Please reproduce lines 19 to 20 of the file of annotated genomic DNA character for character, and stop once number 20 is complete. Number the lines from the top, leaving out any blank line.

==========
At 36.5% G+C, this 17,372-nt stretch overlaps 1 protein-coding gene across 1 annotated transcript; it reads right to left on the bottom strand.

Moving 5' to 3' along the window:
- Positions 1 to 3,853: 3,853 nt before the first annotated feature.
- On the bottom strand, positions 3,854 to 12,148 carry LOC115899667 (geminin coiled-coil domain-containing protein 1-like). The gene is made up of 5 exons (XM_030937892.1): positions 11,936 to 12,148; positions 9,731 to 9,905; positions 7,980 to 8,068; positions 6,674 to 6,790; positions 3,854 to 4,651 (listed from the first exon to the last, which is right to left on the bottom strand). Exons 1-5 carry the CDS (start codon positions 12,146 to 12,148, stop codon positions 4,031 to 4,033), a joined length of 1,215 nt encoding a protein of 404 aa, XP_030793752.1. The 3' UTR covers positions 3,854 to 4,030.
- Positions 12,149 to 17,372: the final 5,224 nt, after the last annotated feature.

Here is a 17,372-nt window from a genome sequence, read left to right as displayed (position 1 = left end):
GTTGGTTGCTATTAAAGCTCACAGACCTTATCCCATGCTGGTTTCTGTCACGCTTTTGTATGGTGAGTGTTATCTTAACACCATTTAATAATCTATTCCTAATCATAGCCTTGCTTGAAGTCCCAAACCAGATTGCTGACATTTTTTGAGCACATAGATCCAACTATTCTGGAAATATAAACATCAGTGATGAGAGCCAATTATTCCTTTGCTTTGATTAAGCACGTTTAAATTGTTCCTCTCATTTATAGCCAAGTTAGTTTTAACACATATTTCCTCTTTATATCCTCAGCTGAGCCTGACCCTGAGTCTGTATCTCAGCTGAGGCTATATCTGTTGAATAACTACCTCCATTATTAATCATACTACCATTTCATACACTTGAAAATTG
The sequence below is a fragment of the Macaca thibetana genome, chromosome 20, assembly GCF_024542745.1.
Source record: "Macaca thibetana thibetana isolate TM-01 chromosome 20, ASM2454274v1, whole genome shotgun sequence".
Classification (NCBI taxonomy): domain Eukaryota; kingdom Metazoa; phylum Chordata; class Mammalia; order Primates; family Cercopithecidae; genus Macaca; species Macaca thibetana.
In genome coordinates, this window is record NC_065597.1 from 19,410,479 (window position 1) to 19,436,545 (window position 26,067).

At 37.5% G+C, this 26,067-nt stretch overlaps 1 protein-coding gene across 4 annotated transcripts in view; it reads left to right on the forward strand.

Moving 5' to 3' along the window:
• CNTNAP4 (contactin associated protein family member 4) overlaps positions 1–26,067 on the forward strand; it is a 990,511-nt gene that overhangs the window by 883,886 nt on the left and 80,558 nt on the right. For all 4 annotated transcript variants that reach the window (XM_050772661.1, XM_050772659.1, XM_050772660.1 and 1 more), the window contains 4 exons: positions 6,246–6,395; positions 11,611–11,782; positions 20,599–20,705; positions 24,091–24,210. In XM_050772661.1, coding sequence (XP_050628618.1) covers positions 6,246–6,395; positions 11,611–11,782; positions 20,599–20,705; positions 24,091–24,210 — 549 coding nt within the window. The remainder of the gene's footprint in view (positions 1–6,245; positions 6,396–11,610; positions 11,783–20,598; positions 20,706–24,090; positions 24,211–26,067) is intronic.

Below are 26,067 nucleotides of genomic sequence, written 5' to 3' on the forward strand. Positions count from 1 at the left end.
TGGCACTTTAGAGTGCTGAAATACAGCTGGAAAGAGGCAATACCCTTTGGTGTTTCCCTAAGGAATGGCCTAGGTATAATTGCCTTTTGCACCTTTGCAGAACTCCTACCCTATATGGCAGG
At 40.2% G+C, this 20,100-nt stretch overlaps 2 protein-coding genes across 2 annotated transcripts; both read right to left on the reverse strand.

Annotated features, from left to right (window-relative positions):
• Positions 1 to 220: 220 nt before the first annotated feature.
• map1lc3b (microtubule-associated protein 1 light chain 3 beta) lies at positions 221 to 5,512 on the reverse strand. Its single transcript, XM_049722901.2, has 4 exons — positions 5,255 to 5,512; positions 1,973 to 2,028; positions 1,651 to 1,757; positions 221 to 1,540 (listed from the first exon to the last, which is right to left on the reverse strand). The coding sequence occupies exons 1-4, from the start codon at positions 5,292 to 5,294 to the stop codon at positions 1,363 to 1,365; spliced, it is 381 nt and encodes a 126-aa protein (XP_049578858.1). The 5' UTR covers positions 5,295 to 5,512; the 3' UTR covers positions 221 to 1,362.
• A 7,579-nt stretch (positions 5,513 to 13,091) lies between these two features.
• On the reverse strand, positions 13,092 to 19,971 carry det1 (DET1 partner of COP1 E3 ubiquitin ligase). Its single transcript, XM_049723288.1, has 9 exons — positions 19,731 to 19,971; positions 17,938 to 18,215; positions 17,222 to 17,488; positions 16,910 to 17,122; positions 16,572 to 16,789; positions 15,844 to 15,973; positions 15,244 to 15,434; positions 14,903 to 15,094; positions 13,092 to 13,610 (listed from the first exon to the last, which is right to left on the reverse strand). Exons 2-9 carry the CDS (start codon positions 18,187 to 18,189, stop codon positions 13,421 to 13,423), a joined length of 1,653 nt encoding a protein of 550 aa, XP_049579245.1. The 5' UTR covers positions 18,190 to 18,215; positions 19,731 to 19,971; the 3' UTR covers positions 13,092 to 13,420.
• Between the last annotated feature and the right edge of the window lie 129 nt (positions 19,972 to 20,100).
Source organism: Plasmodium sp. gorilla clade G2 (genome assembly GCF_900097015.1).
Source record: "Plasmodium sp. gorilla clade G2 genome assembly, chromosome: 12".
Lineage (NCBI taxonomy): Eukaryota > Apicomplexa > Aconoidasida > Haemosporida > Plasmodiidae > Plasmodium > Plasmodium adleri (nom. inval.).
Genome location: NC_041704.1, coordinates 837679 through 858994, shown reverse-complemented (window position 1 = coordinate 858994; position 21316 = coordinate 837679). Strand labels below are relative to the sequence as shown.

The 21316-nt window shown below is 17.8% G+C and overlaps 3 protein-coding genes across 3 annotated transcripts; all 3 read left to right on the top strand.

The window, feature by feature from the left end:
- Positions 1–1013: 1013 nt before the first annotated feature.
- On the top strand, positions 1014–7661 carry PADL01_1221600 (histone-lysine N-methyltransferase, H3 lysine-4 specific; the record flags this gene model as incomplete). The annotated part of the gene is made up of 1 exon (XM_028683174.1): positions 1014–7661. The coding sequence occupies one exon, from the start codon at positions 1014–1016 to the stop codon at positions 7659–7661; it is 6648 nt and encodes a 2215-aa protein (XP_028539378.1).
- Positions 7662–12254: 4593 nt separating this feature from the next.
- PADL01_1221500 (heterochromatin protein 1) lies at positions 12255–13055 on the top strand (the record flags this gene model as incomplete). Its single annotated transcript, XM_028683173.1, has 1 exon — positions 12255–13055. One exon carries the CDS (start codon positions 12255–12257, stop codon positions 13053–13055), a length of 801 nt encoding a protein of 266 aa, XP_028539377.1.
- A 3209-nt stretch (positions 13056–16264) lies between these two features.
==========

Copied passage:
• Positions 1 to 220: 220 nt before the first annotated feature.
• map1lc3b (microtubule-associated protein 1 light chain 3 beta) lies at positions 221 to 5,512 on the reverse strand. Its single transcript, XM_049722901.2, has 4 exons — positions 5,255 to 5,512; positions 1,973 to 2,028; positions 1,651 to 1,757; positions 221 to 1,540 (listed from the first exon to the last, which is right to left on the reverse strand). The coding sequence occupies exons 1-4, from the start codon at positions 5,292 to 5,294 to the stop codon at positions 1,363 to 1,365; spliced, it is 381 nt and encodes a 126-aa protein (XP_049578858.1). The 5' UTR covers positions 5,295 to 5,512; the 3' UTR covers positions 221 to 1,362.